Enhanced by Zemanta
Advertisements

Link: Clarissa Explains It All, The Legend of Korra, and Doc McStuffins show that boys will watch girl shows.

Instead, we need to start looking for guidelines: What makes boys watch girls’ shows? I asked several children’s TV executives what their own research has shown, and they pointed to a few common themes:

Find the themes here: Clarissa Explains It All, The Legend of Korra, and Doc McStuffins show that boys will watch girl shows.

This can be applied to Children’s Lit as well. We all remember JK Rowling telling us that she was told not to go by Jo or Joanne but her initials (of which she made up the middle one after grandmother), because publishers thought boys wouldn’t buy a book written by a woman. A lot of media aimed at young people feature a trio, two boys and one girl (usually with a triangle in there at some point).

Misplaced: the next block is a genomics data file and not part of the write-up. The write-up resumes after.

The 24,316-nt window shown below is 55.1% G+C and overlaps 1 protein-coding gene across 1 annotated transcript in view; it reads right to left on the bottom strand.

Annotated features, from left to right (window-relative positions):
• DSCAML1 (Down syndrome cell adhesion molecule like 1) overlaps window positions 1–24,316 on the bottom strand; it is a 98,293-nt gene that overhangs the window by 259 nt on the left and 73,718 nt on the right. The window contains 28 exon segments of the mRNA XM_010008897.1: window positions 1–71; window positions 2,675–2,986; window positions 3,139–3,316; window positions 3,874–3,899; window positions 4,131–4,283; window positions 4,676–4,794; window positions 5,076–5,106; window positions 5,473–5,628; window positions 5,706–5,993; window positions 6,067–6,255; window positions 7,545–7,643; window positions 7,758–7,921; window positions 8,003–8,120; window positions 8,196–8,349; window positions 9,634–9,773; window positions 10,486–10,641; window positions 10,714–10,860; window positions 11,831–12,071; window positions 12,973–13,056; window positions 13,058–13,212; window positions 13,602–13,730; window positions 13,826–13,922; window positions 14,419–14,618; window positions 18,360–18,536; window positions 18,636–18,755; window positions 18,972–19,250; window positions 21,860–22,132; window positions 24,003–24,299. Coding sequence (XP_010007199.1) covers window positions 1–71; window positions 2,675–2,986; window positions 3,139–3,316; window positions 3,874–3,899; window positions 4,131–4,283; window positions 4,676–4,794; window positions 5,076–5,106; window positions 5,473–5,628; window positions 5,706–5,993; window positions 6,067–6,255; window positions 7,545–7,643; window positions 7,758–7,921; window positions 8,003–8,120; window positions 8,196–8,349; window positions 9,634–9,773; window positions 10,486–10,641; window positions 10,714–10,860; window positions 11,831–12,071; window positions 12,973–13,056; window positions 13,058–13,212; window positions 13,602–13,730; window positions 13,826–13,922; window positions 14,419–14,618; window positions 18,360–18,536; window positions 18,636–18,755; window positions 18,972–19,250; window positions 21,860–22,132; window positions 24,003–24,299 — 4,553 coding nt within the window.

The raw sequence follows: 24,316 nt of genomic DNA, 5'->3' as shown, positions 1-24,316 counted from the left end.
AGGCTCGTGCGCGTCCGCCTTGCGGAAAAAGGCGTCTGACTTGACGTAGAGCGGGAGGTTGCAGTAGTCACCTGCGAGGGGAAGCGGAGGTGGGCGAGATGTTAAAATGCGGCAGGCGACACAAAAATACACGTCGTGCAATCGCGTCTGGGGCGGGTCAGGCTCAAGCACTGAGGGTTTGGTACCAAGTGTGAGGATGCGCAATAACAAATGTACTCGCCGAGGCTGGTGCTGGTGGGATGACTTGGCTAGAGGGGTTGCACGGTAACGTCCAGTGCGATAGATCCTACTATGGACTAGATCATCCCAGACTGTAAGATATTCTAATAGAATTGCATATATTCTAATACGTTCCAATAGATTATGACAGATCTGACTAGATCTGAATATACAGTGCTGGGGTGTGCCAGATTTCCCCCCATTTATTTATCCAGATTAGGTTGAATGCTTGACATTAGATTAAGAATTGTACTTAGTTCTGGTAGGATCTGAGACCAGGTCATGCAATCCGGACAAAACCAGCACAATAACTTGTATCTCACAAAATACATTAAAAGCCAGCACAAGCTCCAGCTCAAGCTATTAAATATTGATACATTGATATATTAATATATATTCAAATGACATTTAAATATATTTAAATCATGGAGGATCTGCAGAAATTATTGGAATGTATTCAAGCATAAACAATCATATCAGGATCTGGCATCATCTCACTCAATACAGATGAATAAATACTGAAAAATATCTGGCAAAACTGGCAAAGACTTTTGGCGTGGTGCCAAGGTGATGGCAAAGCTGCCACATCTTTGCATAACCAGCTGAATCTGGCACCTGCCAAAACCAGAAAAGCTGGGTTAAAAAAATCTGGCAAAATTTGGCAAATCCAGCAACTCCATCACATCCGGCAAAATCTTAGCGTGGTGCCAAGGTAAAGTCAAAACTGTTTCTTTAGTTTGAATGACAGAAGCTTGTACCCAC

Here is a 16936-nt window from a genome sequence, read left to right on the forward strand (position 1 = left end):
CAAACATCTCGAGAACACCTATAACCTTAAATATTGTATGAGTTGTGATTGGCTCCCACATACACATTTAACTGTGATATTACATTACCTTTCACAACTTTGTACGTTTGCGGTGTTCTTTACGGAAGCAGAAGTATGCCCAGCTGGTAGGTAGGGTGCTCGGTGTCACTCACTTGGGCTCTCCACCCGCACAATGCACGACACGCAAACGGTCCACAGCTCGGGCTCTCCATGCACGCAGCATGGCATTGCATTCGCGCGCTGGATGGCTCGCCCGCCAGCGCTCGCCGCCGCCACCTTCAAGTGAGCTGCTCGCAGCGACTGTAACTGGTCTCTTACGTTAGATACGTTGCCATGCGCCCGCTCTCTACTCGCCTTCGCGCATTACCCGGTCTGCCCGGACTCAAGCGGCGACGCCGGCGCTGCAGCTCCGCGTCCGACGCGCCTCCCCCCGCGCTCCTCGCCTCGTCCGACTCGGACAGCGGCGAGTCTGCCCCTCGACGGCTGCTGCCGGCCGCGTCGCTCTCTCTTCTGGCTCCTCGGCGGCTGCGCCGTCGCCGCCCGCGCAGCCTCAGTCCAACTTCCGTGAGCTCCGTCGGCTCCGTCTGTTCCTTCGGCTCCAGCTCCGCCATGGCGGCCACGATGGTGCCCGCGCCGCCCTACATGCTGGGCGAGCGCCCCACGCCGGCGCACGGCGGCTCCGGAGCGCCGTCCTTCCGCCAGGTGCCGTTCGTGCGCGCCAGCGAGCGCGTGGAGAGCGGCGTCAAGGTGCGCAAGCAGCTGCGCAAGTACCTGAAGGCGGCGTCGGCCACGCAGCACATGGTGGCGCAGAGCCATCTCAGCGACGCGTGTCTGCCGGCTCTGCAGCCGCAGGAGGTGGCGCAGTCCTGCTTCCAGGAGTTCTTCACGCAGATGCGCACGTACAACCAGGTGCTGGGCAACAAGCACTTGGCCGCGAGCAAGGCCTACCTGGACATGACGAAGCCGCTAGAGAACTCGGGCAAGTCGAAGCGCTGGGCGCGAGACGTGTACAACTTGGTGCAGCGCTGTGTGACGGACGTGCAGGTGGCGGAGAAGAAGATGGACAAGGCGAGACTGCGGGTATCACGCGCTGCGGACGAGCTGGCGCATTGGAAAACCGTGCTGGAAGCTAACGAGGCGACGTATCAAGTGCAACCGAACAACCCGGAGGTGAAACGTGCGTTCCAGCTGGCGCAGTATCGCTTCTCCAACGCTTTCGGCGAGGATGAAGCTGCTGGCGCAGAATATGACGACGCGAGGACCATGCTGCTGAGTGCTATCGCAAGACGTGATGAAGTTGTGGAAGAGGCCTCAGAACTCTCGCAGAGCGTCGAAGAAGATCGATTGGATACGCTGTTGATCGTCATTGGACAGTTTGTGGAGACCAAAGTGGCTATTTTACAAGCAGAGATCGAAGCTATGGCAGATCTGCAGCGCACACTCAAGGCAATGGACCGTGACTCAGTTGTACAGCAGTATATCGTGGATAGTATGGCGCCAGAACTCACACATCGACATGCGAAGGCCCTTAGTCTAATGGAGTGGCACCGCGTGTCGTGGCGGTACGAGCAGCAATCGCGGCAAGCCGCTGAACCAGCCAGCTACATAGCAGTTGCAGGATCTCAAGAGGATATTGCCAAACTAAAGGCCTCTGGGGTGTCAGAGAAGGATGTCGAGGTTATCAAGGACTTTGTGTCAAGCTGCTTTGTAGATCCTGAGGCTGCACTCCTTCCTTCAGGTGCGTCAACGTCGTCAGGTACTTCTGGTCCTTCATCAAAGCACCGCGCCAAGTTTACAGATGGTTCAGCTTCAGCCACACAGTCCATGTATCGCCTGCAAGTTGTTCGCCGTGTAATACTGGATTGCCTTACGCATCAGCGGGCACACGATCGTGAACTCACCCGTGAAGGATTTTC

It works for all media, even adult media: once we realize that, for the most part, men and women enjoy a lot of the same stories, we can get past gender bias in media, which cater to “male” dominated stories as universal, but “female” dominated stories as niche.

Cate Blanchett said it this weekend, women’s stories make money too. “The world is round people!” When we get rid of the deep trenches of the gender bias earlier on, people will make more money and, as the article says, those “kids might just be open to watching whatever happens to interest them.”

Related:

Study finds huge gender imbalance in children’s literature [The Guardian]

 

Enhanced by Zemanta

Let’s Start with Harry Potter

Displaying IMG_20130731_184502.jpg

I won’t get into too much detail on this one, because there is enough Harry Potter on the internet to last a million lifetimes. But I did want to put on paper just some of the reasons why Harry Potter became so close to my heart.